'Define self-employment in wake of Hermes, Deliveroo'
Two employment status cases each affecting the ‘gig economy’ should send a single message to the government -- write into law a positive definition of self-employment, says IPSE.
The freelance trade body says such clarity on who does and does not work for themselves would have headed off the first case, against Hermes, and the second, against Deliveroo.
A statutory definition would also provide peace of mind to the self-employed (– drivers for both companies were labelled as freelancers), and those who want to engage them.
The Association of Independent Professionals and the Self-Employed (IPSE) added that the definition of self-employment should consider four key tenets.
In the Hermes case, couriers were found to be playing an integral part in the firm’s success; they were tracked; mandated to set hours/deliveries, and pay was controlled by Hermes.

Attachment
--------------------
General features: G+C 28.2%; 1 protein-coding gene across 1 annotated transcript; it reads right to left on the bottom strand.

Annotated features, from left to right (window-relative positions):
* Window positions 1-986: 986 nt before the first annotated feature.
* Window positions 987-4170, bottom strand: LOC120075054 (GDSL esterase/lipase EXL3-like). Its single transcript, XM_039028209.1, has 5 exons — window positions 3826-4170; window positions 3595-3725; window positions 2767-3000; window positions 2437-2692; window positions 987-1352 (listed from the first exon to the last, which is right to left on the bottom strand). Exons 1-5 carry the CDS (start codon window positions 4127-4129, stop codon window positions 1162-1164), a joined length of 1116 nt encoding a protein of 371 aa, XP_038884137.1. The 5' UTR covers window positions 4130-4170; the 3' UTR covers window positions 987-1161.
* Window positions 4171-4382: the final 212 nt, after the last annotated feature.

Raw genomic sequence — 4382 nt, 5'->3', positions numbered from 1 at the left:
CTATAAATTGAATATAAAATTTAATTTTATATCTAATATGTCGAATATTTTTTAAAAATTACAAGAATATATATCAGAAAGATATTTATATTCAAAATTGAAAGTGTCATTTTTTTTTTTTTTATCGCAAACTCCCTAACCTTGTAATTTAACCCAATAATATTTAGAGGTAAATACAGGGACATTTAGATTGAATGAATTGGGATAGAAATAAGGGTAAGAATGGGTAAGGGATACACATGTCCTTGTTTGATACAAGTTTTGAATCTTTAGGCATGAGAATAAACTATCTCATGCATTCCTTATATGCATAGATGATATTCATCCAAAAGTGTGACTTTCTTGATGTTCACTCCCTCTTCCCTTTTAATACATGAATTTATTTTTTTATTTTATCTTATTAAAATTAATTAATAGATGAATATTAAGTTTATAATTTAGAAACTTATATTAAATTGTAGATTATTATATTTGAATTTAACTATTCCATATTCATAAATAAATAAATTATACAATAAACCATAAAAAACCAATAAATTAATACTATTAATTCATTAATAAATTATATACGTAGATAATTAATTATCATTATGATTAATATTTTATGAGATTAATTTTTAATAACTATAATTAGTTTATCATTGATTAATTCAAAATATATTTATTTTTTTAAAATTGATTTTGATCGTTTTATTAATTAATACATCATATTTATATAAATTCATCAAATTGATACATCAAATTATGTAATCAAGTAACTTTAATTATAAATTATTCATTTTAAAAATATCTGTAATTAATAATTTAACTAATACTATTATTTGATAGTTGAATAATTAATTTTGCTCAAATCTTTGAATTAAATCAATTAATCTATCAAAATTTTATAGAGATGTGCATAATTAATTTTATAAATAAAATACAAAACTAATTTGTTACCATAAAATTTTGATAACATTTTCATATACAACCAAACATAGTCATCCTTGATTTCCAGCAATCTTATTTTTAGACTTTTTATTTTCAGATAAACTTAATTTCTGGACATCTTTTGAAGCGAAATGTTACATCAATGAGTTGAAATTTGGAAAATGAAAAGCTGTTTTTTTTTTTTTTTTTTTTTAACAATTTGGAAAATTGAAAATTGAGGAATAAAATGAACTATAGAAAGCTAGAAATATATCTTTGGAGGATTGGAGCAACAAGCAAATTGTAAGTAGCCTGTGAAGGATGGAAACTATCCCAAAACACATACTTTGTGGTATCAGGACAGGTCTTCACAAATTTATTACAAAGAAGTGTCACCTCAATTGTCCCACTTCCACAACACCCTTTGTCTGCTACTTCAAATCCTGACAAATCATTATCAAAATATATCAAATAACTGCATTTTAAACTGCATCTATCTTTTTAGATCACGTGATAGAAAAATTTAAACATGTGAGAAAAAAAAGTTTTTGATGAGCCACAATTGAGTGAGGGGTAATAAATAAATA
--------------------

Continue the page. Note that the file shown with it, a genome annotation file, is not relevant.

In the Deliveroo case, drivers were told when they could and could not work; were monitored; subject to disciplinary procedures and were disallowed the right to substitution.
Following the conclusion of both cases (Deliveroo settled before the tribunal; Hermes is likely to appeal the tribunal’s verdict), IPSE’s Simon McVicker said the same thing.
Specifically, that it is “unacceptable that policymakers are relying on costly, time-consuming court cases as the first port of call in determining employment status.”
IPSE’s recommendation – for self-employment to be defined in law – would prevent companies from “universally declaring” those they engage are ‘contractors,’ when they are actually ‘workers’ (as in the Hermes case) or ‘employees.’
“[We have] long asserted that there is a fundamental lack of clarity about what does and doesn’t constitute self-employment,” said the association.
“Disappointingly, the government doesn’t appear to support this idea, but [these cases, which come] just days after Pimlico Plumbers were defeated in the Supreme Court – demonstrates just how beneficial a positive definition would be.”